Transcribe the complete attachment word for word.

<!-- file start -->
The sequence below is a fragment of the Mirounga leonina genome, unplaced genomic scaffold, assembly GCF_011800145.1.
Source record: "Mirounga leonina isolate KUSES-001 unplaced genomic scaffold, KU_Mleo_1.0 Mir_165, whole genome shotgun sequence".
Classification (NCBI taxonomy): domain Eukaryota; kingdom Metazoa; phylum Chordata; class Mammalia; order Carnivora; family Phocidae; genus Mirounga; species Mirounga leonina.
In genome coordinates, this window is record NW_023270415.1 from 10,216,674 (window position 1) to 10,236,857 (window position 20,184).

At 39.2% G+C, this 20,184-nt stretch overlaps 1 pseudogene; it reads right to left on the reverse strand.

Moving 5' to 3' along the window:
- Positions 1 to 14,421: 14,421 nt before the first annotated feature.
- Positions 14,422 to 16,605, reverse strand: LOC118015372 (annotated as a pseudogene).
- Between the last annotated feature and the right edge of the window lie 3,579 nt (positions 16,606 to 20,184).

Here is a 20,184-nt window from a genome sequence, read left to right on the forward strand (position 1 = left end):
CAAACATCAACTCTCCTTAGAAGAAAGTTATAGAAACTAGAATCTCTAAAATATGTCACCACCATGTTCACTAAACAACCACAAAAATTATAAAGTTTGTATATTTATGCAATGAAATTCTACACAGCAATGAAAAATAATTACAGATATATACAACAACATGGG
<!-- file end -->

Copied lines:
The sequence below is a fragment of the Mirounga leonina genome, unplaced genomic scaffold, assembly GCF_011800145.1.
Source record: "Mirounga leonina isolate KUSES-001 unplaced genomic scaffold, KU_Mleo_1.0 Mir_165, whole genome shotgun sequence".
Classification (NCBI taxonomy): domain Eukaryota; kingdom Metazoa; phylum Chordata; class Mammalia; order Carnivora; family Phocidae; genus Mirounga; species Mirounga leonina.
In genome coordinates, this window is record NW_023270415.1 from 10,216,674 (window position 1) to 10,236,857 (window position 20,184).

At 39.2% G+C, this 20,184-nt stretch overlaps 1 pseudogene; it reads right to left on the reverse strand.

Moving 5' to 3' along the window:
- Positions 1 to 14,421: 14,421 nt before the first annotated feature.
- Positions 14,422 to 16,605, reverse strand: LOC118015372 (annotated as a pseudogene).
- Between the last annotated feature and the right edge of the window lie 3,579 nt (positions 16,606 to 20,184).

Here is a 20,184-nt window from a genome sequence, read left to right on the forward strand (position 1 = left end):
CAAACATCAACTCTCCTTAGAAGAAAGTTATAGAAACTAGAATCTCTAAAATATGTCACCACCATGTTCACTAAACAACCACAAAAATTATAAAGTTTGTATATTTATGCAATGAAATTCTACACAGCAATGAAAAATAATTACAGATATATACAACAACATGGG